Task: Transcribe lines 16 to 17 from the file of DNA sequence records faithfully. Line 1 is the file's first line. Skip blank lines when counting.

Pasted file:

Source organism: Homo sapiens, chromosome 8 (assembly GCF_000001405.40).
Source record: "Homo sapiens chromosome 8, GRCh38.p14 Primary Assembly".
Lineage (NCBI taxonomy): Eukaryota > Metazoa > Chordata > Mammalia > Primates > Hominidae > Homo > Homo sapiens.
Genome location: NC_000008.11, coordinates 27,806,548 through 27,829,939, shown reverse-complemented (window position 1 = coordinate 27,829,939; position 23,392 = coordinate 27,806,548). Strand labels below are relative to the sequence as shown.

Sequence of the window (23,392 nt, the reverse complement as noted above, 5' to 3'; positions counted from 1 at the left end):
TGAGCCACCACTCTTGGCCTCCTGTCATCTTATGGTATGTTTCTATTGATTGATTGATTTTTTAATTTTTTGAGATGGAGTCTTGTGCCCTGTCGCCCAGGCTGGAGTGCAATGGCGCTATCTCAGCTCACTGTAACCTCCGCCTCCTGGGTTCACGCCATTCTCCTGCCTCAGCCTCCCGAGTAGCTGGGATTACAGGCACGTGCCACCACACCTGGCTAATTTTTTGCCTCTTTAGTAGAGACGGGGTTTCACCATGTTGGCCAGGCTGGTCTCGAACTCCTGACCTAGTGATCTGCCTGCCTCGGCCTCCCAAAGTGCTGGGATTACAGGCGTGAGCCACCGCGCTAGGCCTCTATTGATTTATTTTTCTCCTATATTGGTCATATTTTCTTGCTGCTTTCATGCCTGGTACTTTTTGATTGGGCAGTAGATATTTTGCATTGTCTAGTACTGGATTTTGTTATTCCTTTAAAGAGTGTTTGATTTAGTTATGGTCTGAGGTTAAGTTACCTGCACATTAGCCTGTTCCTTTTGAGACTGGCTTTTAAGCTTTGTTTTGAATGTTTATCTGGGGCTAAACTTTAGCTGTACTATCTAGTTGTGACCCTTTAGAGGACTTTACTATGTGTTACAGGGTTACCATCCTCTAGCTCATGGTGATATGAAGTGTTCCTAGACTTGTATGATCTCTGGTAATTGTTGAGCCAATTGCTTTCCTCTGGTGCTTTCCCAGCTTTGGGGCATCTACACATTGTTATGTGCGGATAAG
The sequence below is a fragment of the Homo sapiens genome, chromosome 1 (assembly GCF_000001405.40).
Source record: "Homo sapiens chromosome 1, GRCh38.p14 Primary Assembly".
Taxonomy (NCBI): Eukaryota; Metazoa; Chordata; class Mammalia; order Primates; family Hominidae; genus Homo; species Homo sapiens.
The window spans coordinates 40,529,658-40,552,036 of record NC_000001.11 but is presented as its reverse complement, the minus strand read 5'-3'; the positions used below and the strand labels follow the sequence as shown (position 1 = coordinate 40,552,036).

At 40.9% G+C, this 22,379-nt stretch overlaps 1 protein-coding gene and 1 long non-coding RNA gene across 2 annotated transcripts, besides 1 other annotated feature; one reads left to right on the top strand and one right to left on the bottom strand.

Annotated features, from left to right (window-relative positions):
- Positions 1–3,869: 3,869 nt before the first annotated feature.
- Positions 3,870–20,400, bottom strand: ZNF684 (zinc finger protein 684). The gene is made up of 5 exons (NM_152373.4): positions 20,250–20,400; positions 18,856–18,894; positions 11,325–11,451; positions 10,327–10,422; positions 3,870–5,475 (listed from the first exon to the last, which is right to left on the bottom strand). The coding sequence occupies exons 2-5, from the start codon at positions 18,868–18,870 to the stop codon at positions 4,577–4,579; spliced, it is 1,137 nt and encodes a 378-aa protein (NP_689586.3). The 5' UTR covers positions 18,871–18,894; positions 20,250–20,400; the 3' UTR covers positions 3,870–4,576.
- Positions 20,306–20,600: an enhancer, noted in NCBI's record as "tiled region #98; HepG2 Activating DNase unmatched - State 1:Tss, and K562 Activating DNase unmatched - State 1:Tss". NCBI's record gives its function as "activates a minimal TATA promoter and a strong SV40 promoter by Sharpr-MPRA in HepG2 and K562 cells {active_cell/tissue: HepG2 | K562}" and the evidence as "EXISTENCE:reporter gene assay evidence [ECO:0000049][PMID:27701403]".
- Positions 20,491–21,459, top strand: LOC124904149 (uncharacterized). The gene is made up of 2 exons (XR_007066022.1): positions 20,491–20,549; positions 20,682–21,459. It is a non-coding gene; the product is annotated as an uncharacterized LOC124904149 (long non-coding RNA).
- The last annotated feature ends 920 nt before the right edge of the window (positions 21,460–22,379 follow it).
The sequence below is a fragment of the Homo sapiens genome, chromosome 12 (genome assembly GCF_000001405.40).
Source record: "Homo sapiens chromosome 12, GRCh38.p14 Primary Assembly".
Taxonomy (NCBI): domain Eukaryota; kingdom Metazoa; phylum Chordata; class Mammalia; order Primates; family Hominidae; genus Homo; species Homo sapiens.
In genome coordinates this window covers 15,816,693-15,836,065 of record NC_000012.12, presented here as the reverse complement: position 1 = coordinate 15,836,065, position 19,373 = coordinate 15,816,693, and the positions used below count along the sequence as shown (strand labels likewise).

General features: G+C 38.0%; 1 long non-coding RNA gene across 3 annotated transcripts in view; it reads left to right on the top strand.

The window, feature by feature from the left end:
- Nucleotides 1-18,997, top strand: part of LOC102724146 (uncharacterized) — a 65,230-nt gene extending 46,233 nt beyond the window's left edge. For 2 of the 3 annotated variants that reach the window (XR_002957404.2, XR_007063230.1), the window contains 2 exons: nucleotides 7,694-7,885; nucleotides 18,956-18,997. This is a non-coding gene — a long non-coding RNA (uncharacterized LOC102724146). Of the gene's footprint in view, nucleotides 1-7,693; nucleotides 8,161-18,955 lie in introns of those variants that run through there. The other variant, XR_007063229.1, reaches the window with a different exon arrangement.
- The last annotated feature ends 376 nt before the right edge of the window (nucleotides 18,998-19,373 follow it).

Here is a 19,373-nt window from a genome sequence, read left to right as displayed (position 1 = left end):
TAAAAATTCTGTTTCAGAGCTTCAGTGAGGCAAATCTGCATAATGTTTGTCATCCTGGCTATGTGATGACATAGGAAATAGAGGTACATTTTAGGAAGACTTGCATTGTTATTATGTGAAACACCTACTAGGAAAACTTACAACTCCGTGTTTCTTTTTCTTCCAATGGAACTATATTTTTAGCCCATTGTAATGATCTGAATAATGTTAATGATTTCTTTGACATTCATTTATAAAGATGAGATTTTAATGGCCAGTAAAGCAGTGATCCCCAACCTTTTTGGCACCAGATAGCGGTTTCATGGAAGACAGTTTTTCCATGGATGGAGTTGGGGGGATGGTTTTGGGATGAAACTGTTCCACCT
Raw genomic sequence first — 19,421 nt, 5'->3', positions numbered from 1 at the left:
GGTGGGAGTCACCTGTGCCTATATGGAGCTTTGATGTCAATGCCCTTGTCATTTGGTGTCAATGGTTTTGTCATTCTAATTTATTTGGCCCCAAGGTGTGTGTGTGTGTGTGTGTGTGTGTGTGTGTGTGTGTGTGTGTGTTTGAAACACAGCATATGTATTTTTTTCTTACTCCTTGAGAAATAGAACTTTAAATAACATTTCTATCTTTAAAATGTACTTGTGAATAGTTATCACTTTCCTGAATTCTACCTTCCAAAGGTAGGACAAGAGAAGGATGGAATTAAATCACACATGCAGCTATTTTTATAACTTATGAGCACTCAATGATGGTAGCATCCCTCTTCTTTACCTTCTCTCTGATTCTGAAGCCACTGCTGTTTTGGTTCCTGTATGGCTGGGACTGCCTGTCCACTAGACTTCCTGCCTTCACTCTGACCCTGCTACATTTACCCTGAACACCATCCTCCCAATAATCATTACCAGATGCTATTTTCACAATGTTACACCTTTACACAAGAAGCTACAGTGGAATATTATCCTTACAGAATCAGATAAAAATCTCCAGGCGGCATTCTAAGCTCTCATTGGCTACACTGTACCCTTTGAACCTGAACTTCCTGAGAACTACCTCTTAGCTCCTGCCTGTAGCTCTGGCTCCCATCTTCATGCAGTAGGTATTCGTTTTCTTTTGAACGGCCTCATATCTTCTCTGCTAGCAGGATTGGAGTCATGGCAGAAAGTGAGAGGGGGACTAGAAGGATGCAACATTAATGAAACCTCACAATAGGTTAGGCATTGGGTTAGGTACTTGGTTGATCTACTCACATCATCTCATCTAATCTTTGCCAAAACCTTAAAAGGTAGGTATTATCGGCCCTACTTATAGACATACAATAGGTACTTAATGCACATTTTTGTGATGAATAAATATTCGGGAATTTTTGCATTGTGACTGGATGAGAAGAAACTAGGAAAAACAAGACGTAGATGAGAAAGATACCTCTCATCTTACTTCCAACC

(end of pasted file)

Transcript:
- Positions 20,491–21,459, top strand: LOC124904149 (uncharacterized). The gene is made up of 2 exons (XR_007066022.1): positions 20,491–20,549; positions 20,682–21,459. It is a non-coding gene; the product is annotated as an uncharacterized LOC124904149 (long non-coding RNA).
- The last annotated feature ends 920 nt before the right edge of the window (positions 21,460–22,379 follow it).